Local market back in the green
After three consecutive losing days, the Australian sharemarket turned northward again on Tuesday, led by the resources stocks. After being scorched on Monday, the ASX’s coal and lithium stocks rallied on Tuesday as global markets stabilised, as did energy prices, despite rising recession risks.
The S&P/ASX 200 Index added 26.8 points, or 0.4 per cent, to 6,496.2 points, while the broader All Ordinaries index rose 29 points, also 0.4 per cent, to 6,696.5.
Among the bulk mining giants, BHP was up $1.00, or 2.8 per cent, to $37.20; Rio Tinto closed $2.61, or 3 per cent, higher at $90.39; and iron ore heavyweight Fortescue Metals added 88 cents, or 5.5 per cent, to $16.82. Diversified miner South32 added 11 cents, or 3.1 per cent, to $3.70.
In energy, Woodside Energy gained 47 cents, or 1.6 per cent, to $30.67; Santos was up 7 cents, or 1 per cent, to $6.95; and Brazil-based producer Karoon Energy regained 3 cents, or 1.7 per cent, to $1.82.
Coal, lithium the leaders
Coal was one of the main sectors generating impetus, with Whitehaven Coal advancing 54 cents, or 6.8 per cent, to $8.45 and New Hope Corporation gaining 33 cents, or 6.1 per cent to $5.73. Queensland and South African producer Terracom surged 8 cents, or 8.5 per cent, to $1.02, Coronado Global Resources added 3 cents, or 2 per cent to $1.52; and Stanmore Resources lifted 6 cents, or 3 per cent, to $2.04
In lithium, Pilbara Minerals rose 27 cents, or 6.1 per cent, to $4.68, and fellow producer Allkem was up 50 cents, or 3.6 per cent, to $14.36, while Mineral Resources – which mines iron ore as well as lithium – jumped $3.63, or 5.8 per cent, to $65.89.
US-based Piedmont Lithium, which has a contract to supply Tesla, gained 5 cents, or 6.3 per cent, to 84 cents, and peer lithium project developer Lake Resources was up 4 cents, or 4.4 per cent, to 94 cents. Shares in lithium explorer MetalsGrove Mining more than doubled in value to 23 cents, from yesterday’s close of 11 cents, after announcing the find of a significant lithium deposit at its Coondina project in Western Australia.
Another stock was added to the lithium cohort yesterday as Atlantic Lithium, which holds a significant lithium prospect in Ghana, West Africa, made its debut on the ASX after floating shares at 58 cents. The stock fell 3.4 per cent to close its first day at 56 cents. Rare earths miner Lynas Corporation advanced 18 cents, or 2.4 per cent, to $7.57.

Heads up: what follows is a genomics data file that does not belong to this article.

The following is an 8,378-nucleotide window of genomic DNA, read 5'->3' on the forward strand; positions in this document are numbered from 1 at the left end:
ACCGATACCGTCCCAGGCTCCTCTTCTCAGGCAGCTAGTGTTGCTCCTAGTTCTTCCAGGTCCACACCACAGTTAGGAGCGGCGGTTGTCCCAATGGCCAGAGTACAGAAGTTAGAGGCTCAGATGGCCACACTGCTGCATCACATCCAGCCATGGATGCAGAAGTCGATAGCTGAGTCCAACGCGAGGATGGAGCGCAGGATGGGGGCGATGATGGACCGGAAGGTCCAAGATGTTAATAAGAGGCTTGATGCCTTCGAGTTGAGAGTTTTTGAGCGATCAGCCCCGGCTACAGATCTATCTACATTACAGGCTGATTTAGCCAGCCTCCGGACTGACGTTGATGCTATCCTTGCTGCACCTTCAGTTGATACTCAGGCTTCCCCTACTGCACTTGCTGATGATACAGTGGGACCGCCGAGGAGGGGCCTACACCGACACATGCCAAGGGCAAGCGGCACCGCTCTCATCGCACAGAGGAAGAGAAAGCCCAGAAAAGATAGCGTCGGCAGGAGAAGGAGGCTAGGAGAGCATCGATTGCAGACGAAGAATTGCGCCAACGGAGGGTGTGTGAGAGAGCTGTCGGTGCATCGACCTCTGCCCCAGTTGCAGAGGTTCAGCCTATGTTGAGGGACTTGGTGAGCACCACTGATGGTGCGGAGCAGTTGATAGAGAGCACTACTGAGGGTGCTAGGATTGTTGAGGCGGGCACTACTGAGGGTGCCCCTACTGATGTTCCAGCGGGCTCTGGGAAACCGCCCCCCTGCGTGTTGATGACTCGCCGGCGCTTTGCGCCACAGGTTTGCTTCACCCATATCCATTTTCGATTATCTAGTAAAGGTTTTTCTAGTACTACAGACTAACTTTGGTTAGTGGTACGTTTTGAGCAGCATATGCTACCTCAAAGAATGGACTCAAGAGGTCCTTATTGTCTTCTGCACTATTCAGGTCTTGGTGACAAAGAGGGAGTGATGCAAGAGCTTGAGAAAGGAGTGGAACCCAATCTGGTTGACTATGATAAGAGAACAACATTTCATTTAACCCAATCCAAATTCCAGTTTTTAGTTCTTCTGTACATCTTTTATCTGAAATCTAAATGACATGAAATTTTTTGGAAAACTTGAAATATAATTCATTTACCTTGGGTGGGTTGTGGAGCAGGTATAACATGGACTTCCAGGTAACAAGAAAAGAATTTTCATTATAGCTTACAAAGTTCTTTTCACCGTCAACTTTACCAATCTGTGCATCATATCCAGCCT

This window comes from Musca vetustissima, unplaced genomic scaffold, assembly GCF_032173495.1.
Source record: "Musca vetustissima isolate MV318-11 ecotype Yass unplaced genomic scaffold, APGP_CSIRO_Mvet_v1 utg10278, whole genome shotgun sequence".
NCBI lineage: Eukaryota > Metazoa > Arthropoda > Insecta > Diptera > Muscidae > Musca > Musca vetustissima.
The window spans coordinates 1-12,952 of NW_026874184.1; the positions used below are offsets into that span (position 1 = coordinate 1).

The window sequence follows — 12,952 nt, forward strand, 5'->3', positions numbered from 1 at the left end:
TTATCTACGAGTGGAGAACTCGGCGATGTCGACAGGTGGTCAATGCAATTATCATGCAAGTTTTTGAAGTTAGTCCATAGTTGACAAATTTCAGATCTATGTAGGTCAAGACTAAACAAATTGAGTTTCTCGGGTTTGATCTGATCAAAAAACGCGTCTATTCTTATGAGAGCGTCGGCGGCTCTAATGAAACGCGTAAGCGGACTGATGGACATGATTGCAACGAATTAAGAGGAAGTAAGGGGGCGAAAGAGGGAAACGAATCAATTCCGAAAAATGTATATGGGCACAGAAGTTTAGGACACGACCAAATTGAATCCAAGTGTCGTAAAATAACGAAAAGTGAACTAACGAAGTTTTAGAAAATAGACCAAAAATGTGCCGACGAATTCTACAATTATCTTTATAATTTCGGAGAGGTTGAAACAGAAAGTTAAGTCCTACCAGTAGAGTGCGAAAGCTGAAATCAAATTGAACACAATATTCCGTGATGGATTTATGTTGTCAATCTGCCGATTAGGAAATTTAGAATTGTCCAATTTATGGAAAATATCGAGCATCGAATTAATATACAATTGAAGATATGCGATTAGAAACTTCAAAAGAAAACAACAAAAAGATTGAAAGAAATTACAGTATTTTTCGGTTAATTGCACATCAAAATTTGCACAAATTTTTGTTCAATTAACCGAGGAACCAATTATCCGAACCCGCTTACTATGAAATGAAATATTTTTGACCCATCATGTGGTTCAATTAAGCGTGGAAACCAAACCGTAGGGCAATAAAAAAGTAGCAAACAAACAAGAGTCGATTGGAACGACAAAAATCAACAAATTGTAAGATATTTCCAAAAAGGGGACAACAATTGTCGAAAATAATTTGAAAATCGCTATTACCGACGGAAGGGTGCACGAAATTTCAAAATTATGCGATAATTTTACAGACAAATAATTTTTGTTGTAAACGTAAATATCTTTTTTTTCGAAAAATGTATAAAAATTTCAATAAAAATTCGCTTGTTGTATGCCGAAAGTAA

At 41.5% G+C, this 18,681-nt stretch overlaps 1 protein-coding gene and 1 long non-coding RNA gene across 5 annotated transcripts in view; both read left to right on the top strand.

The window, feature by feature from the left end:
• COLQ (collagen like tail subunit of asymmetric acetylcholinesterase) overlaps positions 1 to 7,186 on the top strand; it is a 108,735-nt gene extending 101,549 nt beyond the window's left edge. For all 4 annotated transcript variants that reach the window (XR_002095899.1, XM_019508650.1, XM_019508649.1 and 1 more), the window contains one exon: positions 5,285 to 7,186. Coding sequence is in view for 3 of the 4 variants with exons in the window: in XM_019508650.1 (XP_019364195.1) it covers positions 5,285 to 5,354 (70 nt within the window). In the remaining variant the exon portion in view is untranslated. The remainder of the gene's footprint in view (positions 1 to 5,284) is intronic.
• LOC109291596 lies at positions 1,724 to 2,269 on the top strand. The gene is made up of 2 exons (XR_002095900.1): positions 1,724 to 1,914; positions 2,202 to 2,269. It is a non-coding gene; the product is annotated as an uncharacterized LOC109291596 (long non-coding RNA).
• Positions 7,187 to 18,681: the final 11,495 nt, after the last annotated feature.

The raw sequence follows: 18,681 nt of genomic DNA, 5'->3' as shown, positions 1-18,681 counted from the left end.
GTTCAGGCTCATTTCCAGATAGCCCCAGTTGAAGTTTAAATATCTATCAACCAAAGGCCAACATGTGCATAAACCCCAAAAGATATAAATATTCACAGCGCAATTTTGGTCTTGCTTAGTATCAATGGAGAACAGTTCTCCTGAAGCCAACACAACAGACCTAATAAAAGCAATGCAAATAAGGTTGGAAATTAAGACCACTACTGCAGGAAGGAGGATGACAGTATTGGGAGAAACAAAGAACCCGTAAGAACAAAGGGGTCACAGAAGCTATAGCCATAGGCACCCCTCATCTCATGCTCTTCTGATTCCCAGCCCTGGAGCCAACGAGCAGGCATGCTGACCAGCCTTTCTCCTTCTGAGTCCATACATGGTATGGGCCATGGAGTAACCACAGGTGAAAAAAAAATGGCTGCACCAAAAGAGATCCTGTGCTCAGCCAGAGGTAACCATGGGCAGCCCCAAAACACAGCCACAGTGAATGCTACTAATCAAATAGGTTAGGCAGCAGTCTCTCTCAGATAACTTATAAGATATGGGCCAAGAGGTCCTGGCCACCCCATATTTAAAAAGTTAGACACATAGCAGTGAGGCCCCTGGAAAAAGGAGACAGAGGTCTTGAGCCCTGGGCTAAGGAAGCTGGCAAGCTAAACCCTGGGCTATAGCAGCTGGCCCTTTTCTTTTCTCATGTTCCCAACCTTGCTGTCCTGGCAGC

Among the big banks, Commonwealth Bank was down 18 cents, or 0.2 per cent, to $93.43; National Australia Bank eased 10 cents, or 0.3 per cent, to $29.25; and Westpac retreated 12 cents, or 0.6 per cent, to $21.06; but ANZ went against type, gaining 11 cents, or 0.5 per cent, to $23.15.
Real estate stocks were on the nose, with industrial property giant Goodman Group down 42 cents, or 2.5 per cent, shopping centre owner Vicinity Centres down 4 cents, or 2.3 per cent, to $1.68, fellow shopping centre landlord Scentre Group lost 6 cents, or 2.3 per cent, to $2.54; and office tower owner Dexus shed 24 cents, or 3.1 per cent, to $7.53.
Despite no news to spark a rise, other than an appearance at a major US conference, artificial intelligence company BrainChip Holdings surged 6 cents, or 7.2 per cent, to 89 cents. Network interconnection services company Megaport was the other tech name to shine, up 50 cents, or 6.7 per cent, to $7.94, despite also seeming to have no news to share.
Telstra lost 4 cents, or 1.1 per cent, to $3.72.
The Australian 10-year bond yield moved through 4 per cent, to hit a three-month high at 4.03 per cent, while the three-year bond yield hit a decade high of 3.68 per cent.
Bear growl getting louder
In the US overnight, stocks closed at their lowest level in almost two years as the broad S&P 500 fell deeper into a bear market, down 7.8 points, or 0.2 per cent, to 3.647.3, to be down almost 24 per cent for 2022, and 24.3 per cent below its all-time high, set in January.
The 30-stock Dow Jones Industrial Average fell 125.82 points, or 0.4 per cent, to 29,134.99 — giving up a gain of nearly 400 points earlier in the day. The Dow is now 21.2 per cent below its record high, also marked in January. The tech-heavy Nasdaq Composite index gained 26.6 points overnight, or 0.2 per cent, to 10,829.5: it has fallen more than 33 per cent since hitting a record in November.
The bond market rout continued, with the benchmark 10-year Treasury yield continuing to climb to levels not seen in at least a decade. The 10-year Treasury yield surpassed 3.9 per cent as it continued its climb toward 4 per cent, closing at 3.949 per cent. The 2-year yield, considered to be much more sensitive to Federal Reserve policy, closed at a new 15-year high of 4.287 per cent, up from 4.2 per cent the previous day – it was just 0.13 per cent at the start of 2021.
Gold advanced by US$1.34 to US$1,629.30 an ounce, and oil prices also turned positive, with Brent crude oil gaining US$2.21, or 2.6 per cent, to US$86.27 a barrel, but West Texas Intermediate crude was down a further 32 cents to US$78.18 a barrel. The oil market is trying to get a handle on what’s going on with Russian pipelines, with both Nord Stream 1 and 2 hit by leakages and explosions overnight. Neither pipeline was operational at the time, but contained gas, which is now leaking into the surrounding waters. European officials and analysts said the leaks cannot be coincidental; a German official said evidence pointed to sabotage rather than a technical issue.
The Australian dollar is buying 64.3 US cents, down from 64.96 US cents at Tuesday’s local close.